HONG KONG (Reuters) – Qantas Airways and Air New Zealand said on Saturday they were suspending direct flights from their countries to mainland China in response to travel restrictions imposed in the wake of the coronavirus crisis.
The Australian national carrier’s direct flights from Sydney to Beijing and Sydney to Shanghai will be halted from Feb. 9 until March 29, it said in a statement published Saturday.
Air New Zealand said its Auckland to Shanghai service would be paused during the same time as the Qantas flights.
Qantas said flights from Australia to Hong Kong would not be impacted by the change, it said, as it also warned the February 9 date would be reviewed and could be brought forward depending on demand from customers.
The decision was made after Singapore and the United States on Friday announced toughened measures to enter their countries for people who had recently travelled through mainland China, Qantas added.
“These entry restrictions pose significant logistical challenges for rostering crew to operate mainland services, leading to the need to temporarily suspend these flights,” the airline said.
Air New Zealand Chief Operational Integrity and Standards Officer Captain David Morgan said the decision was made as a result of the travel restrictions and a decline in forward bookings for the next two months.
Qantas had previously flagged its Sydney to Beijing route, which was flown five days a week, would end on February 23 but that date will now brought forward to February 9.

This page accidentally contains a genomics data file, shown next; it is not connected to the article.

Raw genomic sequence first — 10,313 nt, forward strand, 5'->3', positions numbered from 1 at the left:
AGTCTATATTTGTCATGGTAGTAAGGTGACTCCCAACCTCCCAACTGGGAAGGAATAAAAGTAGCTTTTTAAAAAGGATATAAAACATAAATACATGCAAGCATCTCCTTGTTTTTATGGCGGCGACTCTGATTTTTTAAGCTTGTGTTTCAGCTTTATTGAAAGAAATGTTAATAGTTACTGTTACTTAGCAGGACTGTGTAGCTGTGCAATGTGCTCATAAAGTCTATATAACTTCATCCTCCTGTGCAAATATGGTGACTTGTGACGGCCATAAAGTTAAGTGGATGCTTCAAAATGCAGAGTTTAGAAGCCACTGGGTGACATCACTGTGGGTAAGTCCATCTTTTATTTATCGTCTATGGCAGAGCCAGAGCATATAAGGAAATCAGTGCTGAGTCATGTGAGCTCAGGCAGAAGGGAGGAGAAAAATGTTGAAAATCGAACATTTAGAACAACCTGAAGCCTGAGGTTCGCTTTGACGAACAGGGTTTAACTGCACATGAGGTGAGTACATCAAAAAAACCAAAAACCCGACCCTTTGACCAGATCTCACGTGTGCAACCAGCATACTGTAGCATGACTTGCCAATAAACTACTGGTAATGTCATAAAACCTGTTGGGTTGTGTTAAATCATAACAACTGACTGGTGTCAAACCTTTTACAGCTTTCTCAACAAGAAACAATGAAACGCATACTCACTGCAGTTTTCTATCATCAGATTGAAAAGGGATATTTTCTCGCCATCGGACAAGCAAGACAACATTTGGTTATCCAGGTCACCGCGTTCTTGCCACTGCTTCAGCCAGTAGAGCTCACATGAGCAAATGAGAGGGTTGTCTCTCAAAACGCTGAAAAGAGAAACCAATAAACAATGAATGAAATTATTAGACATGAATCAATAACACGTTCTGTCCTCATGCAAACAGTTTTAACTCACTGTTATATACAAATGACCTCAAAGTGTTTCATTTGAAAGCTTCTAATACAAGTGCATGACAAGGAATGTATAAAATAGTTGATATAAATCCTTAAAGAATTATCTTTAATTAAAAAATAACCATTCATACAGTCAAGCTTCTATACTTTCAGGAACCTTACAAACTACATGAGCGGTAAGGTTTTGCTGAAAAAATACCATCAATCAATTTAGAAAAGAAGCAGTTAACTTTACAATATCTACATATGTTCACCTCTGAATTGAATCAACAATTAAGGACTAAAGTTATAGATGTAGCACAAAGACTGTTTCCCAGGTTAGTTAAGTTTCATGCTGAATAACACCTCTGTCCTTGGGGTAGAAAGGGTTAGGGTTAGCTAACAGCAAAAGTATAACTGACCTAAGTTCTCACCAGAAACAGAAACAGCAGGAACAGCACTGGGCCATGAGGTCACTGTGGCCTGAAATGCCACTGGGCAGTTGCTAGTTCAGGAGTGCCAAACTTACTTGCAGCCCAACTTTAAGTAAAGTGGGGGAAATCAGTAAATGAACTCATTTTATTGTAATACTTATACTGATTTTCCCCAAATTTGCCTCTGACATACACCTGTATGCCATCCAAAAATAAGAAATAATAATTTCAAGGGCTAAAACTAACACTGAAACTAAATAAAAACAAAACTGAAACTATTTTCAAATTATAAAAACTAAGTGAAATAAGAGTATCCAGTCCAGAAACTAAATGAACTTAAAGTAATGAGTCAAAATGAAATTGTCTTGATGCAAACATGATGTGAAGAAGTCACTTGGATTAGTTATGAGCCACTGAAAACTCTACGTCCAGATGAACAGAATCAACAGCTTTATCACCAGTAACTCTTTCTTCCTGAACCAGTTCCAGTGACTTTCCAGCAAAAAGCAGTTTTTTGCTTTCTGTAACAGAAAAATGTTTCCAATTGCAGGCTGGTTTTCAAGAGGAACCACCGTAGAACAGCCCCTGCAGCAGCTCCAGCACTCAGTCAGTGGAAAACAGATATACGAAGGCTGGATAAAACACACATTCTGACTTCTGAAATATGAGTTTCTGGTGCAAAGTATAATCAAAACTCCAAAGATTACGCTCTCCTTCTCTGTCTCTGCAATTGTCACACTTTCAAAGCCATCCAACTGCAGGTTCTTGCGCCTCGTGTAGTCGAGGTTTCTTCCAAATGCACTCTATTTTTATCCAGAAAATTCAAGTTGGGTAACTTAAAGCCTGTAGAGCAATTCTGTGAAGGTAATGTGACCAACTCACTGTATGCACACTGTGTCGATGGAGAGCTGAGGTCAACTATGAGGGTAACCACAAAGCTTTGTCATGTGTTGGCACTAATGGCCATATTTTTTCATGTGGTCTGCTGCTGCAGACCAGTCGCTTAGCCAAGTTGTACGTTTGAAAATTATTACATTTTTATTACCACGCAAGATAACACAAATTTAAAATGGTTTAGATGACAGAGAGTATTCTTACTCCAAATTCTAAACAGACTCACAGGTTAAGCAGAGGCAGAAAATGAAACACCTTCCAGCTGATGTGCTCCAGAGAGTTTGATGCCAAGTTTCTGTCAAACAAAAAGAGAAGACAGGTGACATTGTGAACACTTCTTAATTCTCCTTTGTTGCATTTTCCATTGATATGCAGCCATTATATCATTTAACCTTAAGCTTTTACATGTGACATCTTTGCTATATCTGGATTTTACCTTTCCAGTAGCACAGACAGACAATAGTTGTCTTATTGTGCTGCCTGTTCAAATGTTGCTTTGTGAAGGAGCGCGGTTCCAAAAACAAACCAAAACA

The two airlines join an increasing number of international airlines which are cancelling or severely reducing the number of flights to mainland China as a result of coronavirus.
American Airlines on Friday announced cancellations to Beijing and Shanghai starting immediately and running through March 27, though it will continue to fly to Hong Kong.
United and Delta’s last flights out of mainland China will be Feb. 5, with cancellations running through March 28 and April 30 respectively.
The decision of the American carriers followed moves by Air France KLM SA, British Airways, Germany’s Lufthansa and Virgin Atlantic to halt flights.
Nearly 10,000 flights have been suspended since the outbreak of the coronavirus in China, according to travel and data analytics firm Cirium.